When TDs meet in session, they do so with a huge supporting cast. Thursday’s short production meant that ushers, civil servants, catering and maintenance staff, media and the rest had to be dragged into Kildare Street when they should have been at home.

Why not teleconference, for example? Grannies and granddads all around the country are yakking away on the likes of Zoom and Skype and Hangout. They’re doing it in the European Parliament, yet they haven’t been able to manage it around the corner from Googleland and the Silicon Docks.

“ I’m sure it’s not beyond us with a little bit of ingenuity” said Minister Harris.

Here’s Richard Boyd Barrett, one of the TDs who insisted the controversial sitting had to take place: “It’s critical the Dáil sits, whether it’s remotely, whether it’s in a different venue, whatever…but it’s essential.”

So he isn’t hung up on Leinster House, or the chamber, as the location. He just wants parliament to do its work.

His socialist colleague, Mick Barry, also agreed. “I’m open to the idea of remote meetings, but the Dáil should meet next week.”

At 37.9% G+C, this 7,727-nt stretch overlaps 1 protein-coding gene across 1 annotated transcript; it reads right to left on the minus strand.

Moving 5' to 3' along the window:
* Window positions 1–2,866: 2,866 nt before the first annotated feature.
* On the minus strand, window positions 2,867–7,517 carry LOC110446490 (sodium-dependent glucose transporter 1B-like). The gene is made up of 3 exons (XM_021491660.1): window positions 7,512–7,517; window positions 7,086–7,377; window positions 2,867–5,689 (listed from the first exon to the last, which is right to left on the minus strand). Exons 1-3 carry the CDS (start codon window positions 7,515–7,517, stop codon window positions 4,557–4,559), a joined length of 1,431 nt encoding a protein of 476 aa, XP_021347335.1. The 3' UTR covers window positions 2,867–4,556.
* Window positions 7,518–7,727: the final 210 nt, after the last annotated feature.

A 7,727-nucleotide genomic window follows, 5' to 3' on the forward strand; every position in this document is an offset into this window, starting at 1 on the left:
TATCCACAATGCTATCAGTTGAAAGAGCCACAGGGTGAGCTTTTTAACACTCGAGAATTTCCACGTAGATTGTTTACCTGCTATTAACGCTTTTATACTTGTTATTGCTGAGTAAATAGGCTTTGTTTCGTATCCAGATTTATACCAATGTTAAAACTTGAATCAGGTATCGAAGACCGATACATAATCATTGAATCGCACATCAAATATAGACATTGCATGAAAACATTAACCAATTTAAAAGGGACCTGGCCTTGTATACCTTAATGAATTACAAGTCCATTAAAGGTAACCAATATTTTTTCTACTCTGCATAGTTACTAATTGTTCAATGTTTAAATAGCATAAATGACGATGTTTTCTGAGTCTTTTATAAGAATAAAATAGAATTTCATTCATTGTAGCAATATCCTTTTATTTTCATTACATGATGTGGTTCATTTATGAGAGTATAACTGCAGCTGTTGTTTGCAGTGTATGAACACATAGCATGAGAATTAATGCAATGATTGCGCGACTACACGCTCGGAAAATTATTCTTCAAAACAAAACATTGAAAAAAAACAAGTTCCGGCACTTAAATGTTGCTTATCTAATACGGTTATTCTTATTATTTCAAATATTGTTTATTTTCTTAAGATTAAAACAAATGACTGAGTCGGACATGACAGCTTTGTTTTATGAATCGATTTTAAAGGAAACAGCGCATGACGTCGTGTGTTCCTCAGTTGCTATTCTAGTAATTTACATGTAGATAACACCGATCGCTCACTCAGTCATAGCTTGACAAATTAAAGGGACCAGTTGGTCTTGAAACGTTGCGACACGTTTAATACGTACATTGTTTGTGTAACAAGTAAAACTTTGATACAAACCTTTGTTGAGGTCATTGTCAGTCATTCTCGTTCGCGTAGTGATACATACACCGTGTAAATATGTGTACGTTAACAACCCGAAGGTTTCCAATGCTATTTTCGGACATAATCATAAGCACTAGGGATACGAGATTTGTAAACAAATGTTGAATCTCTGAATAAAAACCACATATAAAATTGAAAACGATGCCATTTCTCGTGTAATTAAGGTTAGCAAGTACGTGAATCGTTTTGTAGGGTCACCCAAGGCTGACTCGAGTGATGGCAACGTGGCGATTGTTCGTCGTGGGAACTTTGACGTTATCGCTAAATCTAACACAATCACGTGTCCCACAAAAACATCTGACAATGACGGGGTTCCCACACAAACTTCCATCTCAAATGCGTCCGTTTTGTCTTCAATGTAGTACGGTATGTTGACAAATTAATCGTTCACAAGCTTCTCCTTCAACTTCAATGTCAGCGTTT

It’ll reconvene in two weeks, which is probably for the best with the situation predicted to deteriorate when the dreaded surge in Covid 19 cases starts up.

But on Thursday, the TDs got to ask their questions. They were on issues such as alarming reports of death and infection in the nursing home sector, the lack of PPE for carers, issues around home help, protection for workers against unreasonable employers and the concerns of people in direct provision.

They got no answers on the floor of the Dáil apart from woolly promises that they would get written replies in due course.